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Psychology: Becoming Aware of The World Around Us

Human beings and animals are able to know the world around them, hear sounds, taste various types of foods, smell different fragrances, feel the warm and cold climate outside, and feel the pain when hurt. The most remarkable characteristic of the organism, human or non-human, is its possession of different sense organs. These sense organs (e.g., eyes, ears, tongue, nose, skin, etc.) are our windows to collect information from the external world. Each of these sense organs is selectively sensitive to different kinds of stimuli. For example, visual sense organ (the eye) is sensitive to receive only light energy, the ear is sensitive to the sound, and so on. Human beings depend primarily on visual, auditory, and cutaneous senses to gather most of the information from the world around them. About 90 percent of the time we use the visual sense, followed by the auditory. In this lesson we will learn about
the various sense organs.

Foundations of Psychology: Becoming Aware of The World Around Us
image source: pexels.com

OBJECTIVES

After studying this lesson, you will be able to:
  • describe the structure and function of different sense organs;
  • explain how the organism gathers information about the external and internal
  • world;
  • describe the physical nature of stimuli and how these are received and processed
  • at the sensory level;
  • analyze the relationship between physical stimuli and psychological responses
  • to these stimuli.

1. VISION, AUDITION, AND OTHER SENSES

The sense organs, 10 in all, constitute the information gathering system. Eight of these sense organs are those that collect information from the external world: vision, audition, smell, taste, touch, warmth, cold, and pain. The other two are termed as deep senses: vestibular andkinesthetic. They help us in maintaining body equilibrium and provide important information about body position and movement of body parts relative to each other. In this section, you will study about the structure and function of different human sense organs and how they help us in gathering information from the external and internal world.

External stimulus (e.g. light) is received by a specific sense organ (e.g. eye).Within a sense organ are the specialized receptors that transform the physical energy into neural signals (process known as transduction) which are then transmitted to the specific area in the brain. The pattern of neural activity is recognized by the brain. In other words, the physical energy (information) is received by the specific
sense organ. The sense organ pre-processes (encode) the information and the encoded information is transmitted to the specific area in the brain where encoded message is decoded and further processed, which leads to perception. The sequence of events is described in Fig.

Sensory Adaptation 

Do you know that on continued stimulation the awareness of sensation involved diminishes or fades out completely? For example, if we sit in a room in which some fragrance has been sprayed, initially we become aware of that fragrance but after sitting for some time the sensation diminishes or completely fades out. This process is known as sensory adaptation. All sensory systems display adaptation. The sense of touch and smell adapt quickly whereas sense of pain adapts slowly. On the other hand, the process is very different in visual modality. That is, if you keep looking at one object, the object does not fade or vanish, as is the case with other senses. This is possible because the eye ball, due to very fast tremors, keeps shifting image from one set of receptors to others. Different type of adaptation takes place in the visual modality, called light and dark adaptation.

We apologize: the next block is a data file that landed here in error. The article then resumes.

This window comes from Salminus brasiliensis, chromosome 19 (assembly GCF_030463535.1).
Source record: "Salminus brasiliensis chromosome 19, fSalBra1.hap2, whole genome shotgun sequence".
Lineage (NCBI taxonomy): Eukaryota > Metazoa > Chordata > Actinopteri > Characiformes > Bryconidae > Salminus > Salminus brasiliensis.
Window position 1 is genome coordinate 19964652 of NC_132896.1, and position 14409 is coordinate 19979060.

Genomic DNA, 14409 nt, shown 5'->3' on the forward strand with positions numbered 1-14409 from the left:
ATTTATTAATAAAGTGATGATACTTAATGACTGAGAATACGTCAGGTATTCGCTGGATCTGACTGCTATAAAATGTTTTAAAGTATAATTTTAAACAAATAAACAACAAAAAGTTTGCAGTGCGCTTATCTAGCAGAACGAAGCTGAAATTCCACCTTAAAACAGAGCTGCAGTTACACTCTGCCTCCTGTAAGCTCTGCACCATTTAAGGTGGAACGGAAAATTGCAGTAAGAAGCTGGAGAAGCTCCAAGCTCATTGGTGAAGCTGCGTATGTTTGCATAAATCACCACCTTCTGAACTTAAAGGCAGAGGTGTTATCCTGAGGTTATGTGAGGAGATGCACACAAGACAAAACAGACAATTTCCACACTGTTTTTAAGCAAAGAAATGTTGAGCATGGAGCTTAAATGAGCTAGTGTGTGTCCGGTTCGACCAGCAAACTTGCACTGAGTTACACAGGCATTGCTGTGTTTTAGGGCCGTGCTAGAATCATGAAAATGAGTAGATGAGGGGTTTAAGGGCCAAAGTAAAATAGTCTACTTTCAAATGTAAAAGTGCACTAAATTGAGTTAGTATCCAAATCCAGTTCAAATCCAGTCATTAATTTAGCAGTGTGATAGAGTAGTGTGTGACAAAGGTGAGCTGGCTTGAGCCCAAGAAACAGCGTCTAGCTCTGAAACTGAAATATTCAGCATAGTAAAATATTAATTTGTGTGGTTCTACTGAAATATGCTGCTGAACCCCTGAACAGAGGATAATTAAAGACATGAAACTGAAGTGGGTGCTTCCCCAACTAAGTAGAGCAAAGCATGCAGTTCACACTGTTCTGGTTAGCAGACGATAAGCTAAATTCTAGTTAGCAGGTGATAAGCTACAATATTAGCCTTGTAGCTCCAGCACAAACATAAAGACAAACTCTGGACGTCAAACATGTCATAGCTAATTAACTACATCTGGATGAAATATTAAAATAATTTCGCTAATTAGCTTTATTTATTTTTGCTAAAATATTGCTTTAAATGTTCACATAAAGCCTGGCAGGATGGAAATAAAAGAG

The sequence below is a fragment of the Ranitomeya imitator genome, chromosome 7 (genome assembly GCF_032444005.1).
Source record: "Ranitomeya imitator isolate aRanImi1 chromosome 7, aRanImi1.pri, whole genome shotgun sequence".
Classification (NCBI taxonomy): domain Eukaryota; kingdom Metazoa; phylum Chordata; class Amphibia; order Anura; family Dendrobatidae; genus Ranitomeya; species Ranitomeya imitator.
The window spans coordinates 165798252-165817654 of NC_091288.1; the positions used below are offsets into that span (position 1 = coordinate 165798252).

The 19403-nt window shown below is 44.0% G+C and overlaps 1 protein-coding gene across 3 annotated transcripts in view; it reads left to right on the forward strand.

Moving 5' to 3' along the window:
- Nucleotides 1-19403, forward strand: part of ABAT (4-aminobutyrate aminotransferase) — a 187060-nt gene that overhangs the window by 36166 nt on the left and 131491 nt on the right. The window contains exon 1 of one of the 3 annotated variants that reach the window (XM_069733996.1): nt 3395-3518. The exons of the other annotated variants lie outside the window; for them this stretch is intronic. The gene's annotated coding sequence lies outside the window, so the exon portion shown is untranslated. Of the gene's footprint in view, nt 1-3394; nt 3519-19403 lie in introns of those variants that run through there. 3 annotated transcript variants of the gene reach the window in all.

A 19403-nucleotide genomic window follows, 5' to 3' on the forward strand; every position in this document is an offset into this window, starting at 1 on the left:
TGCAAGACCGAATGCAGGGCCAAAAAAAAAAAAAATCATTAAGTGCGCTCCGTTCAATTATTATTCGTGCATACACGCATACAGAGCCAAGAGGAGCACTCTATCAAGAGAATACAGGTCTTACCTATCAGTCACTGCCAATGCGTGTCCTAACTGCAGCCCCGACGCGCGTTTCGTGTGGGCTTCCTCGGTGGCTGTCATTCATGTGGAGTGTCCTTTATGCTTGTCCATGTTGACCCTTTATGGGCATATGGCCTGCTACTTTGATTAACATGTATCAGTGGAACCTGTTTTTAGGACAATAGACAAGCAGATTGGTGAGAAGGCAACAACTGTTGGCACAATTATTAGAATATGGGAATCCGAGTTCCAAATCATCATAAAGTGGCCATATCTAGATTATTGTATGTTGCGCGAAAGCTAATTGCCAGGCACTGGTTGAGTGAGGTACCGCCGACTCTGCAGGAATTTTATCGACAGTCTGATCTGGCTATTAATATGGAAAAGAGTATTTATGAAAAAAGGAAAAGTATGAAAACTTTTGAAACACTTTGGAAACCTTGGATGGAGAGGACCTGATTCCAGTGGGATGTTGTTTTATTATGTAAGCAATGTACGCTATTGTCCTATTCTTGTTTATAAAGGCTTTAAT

2. VISION

The most developed and most frequently used sense organ in human beings is vision. More of the brain is devoted to mechanisms for vision than to any other sense. Vision dominates over the information received from other senses. For example, what we see has more importance than what we hear. In our day to day transactions, within the external world, we make the use of vision much more than all the senses combined, about 90 percent of the time. 4.2.1 Physical Nature of Visuali Stimuli As discussed earlier, each of the different sense organs is sensitive to specific physical stimulus called adequate stimulus. For example, tactile sense (touch and pressure) is sensitive to touch or pressure upon body's skin surface. Similarly, the eyes are only sensitive to photopic stimulation (light). That is, the adequate stimulus for the eyes are light waves (electromagnetic energy). The light waves activate the visual receptors, called rods and cones. The eyes receive light reflected from objects in the world and from this we perceive colour, shape, depth, texture, etc.

The visible spectrum for human eye ranges just below 400 nm (nanometers or mili-microns) to about 750 nm. Even within this visible spectrum human eye is not uniformly sensitive to all the wavelengths. It can be observed from Fig. 4.2 that the lower end of the visible spectrum has Ultraviolet rays and on the upper end are Infrared. These rays are not visible to the human eye and if the eye is exposed to these rays (ultraviolet and infra-red) in large quantity it can harm the eyes. 

Structure of the Eye

Each eye is about 25 mm. in diameter and weighs about 7 gms. The human eye consists of four major parts:
(i) the cornea 
(ii) the iris
(iii)the lens 
(iv)the retina. 

Light rays enter the eye through cornea, the transparent covering in front of the eye. The cornea is sharply curved. It focuses the light rays on the retina. Behind the cornea is the pupil that appears black. The amount of light that enters the pupil is regulated by the iris, a ring of muscle whose pigmentation gives the eye its colour (brown, blue, etc.). The iris contracts and dilates reflexively and regulates the amount of light that reaches the retina in accordance with brightness conditions outside. Iris also allows the eye to adapt as light levels change. For example, when we enter a dark room the iris dilates the pupil so that more light can enter the eye, and when we step out from the dark room into bright sunlight, the iris constricts the pupil to reduce the amount of light entering the eye. After passing through a small aperture (pupil), the light rays pass through a transparent structure called lens. The ciliary muscles attached to the lens modify its curvature to focus light (accomodation) on the retina. The process of adjusting the lens in accordance with distance, so that the image of the external object is focussed on the retina, is called accomodation, similar to the focusing in the camera. The transparent cornea in front and the tough sclera surrounding the retina of the eye serve to protect it from injury and to maintain its shape. The choroid is the middle layer of dark material richly supplied with blood vessels. The retina is a thin and delicate inner layer containing the photo-receptors and an elaborate network of interconnecting nerve tissues. Retina is the most important part of the eye.